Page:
A three-step plan for preparing your people for transition.
As you build an exit strategy for your small business, you’ll get advice from accountants, lawyers and other professionals. But it’s also important to remember the people you’ll be leaving behind: your staff.
As a great boss, you want to make sure your workers are left in a solid position. Plus, a good part of your company’s value rests in your employees’ skills, knowledge and relationships. Potential buyers will want to know that you have built a team that can survive without you.
It’s time to think bigger about how you’ll make your exit. Start by answering these
» Is your business model prepared for a changing workforce?
» Has your management team been empowered to step up?
» How will employees react to the culture shift?
Don’t wait until you’re ready to transition out of your business. Start building a team that can take the reins and lead in your absence.
Adopt a Multigenerational Business Model
The average workforce includes a multigenerational talent pool. This is a great thing because each age group can bring something valuable to the mix. More seasoned employees offer experience. Younger employees represent your company’s future.
Understand how your business model appeals to each group. Review current recruiting and staffing policies to meet the needs of your diverse workforce. Know what the different groups value in terms of job satisfaction, from compensation and benefits to flexibility and promotions.
For example, as transient Millennials enter the workforce and your recruitment pool, you can improve retention by targeting what’s important to them. Adjust your business model to include atypical job requirements such as a flexible work schedule or the ability to work from home. Studies show nearly half (48 percent) of Millennials find themselves gravitating toward atypical work.
Despite inevitable turnover, you can also adapt your business model to include a mentor program, which helps maximize the time you have with Millennials. This sparks a two-way flow of innovation between mentor and mentee while contributing to the larger body of knowledge in your company.
Empower Managers to Step Up
The most successful companies allow senior leadership to have significant accountability in the company’s success.
Don’t be afraid to delegate! Equip department managers with the tools to essentially run their own business. They should be able to manage financials, develop a business plan and oversee staff in their own department. Meet with this team weekly or monthly to ensure each department is on track in accomplishing the goals you’ve set.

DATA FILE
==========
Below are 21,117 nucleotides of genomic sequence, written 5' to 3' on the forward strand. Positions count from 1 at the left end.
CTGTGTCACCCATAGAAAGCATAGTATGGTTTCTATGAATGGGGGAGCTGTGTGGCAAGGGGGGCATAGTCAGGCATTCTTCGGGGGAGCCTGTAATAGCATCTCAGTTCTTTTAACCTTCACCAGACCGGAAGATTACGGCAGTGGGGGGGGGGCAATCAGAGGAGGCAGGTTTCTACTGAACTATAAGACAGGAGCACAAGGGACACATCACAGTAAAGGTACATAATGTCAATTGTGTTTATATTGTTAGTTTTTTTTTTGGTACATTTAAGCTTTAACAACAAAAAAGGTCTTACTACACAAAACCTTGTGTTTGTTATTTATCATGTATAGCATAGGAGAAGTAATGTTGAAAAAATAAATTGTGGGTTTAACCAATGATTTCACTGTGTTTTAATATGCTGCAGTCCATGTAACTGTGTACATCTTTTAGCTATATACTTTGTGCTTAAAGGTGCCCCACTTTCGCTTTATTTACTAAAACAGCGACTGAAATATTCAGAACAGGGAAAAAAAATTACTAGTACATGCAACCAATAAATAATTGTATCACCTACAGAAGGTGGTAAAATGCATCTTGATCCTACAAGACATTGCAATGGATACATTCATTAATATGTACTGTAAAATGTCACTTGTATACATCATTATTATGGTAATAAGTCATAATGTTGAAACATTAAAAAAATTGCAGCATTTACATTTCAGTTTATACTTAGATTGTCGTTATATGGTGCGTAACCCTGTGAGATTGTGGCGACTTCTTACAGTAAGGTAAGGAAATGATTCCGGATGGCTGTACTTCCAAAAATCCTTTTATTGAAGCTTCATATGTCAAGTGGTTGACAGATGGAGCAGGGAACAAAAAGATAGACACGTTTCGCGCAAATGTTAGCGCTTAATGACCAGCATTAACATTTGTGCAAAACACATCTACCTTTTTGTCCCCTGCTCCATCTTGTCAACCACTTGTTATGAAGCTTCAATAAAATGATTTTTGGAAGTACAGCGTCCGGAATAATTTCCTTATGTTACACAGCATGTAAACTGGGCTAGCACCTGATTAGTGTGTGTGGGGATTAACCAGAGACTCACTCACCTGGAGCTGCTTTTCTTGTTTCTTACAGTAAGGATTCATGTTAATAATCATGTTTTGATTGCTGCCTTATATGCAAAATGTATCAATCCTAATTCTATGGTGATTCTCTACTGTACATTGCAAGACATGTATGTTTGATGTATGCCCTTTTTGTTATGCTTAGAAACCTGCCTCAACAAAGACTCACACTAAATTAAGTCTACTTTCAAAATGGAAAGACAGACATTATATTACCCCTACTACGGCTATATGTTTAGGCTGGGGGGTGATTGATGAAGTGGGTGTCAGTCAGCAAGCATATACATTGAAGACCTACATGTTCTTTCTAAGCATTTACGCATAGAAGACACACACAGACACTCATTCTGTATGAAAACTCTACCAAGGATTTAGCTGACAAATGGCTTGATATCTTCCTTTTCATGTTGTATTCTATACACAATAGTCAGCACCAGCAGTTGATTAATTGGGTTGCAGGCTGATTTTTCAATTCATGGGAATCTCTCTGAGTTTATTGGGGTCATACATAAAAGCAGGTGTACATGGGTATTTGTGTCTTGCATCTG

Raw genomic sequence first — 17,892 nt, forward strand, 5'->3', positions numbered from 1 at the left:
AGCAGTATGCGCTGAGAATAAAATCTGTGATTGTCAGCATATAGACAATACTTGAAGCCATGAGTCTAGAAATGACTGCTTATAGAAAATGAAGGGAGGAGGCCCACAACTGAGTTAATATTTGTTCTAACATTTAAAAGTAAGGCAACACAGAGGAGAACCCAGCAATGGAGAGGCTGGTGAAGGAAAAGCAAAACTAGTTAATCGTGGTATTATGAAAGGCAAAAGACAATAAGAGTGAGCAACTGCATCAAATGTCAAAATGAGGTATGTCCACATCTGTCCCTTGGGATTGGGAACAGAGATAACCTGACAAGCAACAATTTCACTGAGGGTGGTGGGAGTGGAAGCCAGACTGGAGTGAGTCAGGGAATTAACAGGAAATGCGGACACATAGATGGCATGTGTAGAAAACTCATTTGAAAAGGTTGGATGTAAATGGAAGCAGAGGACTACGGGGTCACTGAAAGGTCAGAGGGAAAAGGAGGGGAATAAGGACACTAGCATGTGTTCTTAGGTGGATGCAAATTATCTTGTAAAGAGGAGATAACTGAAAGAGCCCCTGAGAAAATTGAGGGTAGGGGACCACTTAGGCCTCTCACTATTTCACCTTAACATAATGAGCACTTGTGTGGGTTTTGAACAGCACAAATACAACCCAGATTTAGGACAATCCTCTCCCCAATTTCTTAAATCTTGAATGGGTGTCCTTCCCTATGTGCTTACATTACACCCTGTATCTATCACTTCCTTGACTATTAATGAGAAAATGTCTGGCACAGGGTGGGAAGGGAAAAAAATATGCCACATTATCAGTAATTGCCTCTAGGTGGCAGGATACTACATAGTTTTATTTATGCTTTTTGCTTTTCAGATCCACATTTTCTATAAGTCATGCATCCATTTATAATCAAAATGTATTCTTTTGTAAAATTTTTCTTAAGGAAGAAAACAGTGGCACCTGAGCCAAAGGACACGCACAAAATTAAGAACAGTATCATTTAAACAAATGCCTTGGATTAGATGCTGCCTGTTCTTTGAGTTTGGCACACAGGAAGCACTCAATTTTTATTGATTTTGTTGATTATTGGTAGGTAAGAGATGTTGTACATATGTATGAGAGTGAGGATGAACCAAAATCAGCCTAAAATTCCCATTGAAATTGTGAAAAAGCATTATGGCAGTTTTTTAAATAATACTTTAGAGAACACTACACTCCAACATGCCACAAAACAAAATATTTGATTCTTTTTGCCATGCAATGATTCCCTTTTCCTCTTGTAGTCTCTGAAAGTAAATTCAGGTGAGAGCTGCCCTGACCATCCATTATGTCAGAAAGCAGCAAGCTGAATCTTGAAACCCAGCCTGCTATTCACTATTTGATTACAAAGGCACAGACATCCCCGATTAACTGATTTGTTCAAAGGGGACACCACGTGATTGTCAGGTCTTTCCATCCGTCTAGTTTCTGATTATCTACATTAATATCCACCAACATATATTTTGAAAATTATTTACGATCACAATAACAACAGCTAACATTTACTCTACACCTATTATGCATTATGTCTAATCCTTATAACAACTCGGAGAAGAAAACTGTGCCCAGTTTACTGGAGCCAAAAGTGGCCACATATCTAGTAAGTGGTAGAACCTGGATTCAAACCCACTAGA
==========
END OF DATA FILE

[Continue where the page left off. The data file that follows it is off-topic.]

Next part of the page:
As you observe this process, you’ll begin to identify key managers who can “hunt, farm and sell”—exhibiting the traits your business needs to thrive without you.
Prepare for the Ownership Shift
When a company changes ownership, sometimes employees will begin to look at their job options (including hopping over to your competitors) because they aren’t sure what the new leadership will be like.
Employees will be less concerned regarding your departure when you’re honest, direct and empathetic during the discussions. Hopefully, by this third step, you’ve already put the senior leadership team in place to make it easier for employees to navigate through the transition as day-to-day business operations continue to run smoothly.
Don’t be discouraged if turnover is an ongoing struggle for your company, because it’s a serious challenge many companies face. It’s important to address, though, because employee retention can affect customer retention. Clients who suspect instability from your business may start eyeing your competitors.
One solution: Avoid putting customer service tasks in a silo, and enable your managers to establish meaningful relationships with clients. Implement a communication channel that establishes your senior leadership team and account executives as points-of-contact, instead of one individual. Clients will feel less impact upon your departure knowing a complete, competent team is managing their needs.
These three steps are critical to building an effective team that can lead without you. Putting these tools in place now can also help boost your bottom line and employee morale. Peace of mind won’t be too far behind as you confidently leave your company in capable hands.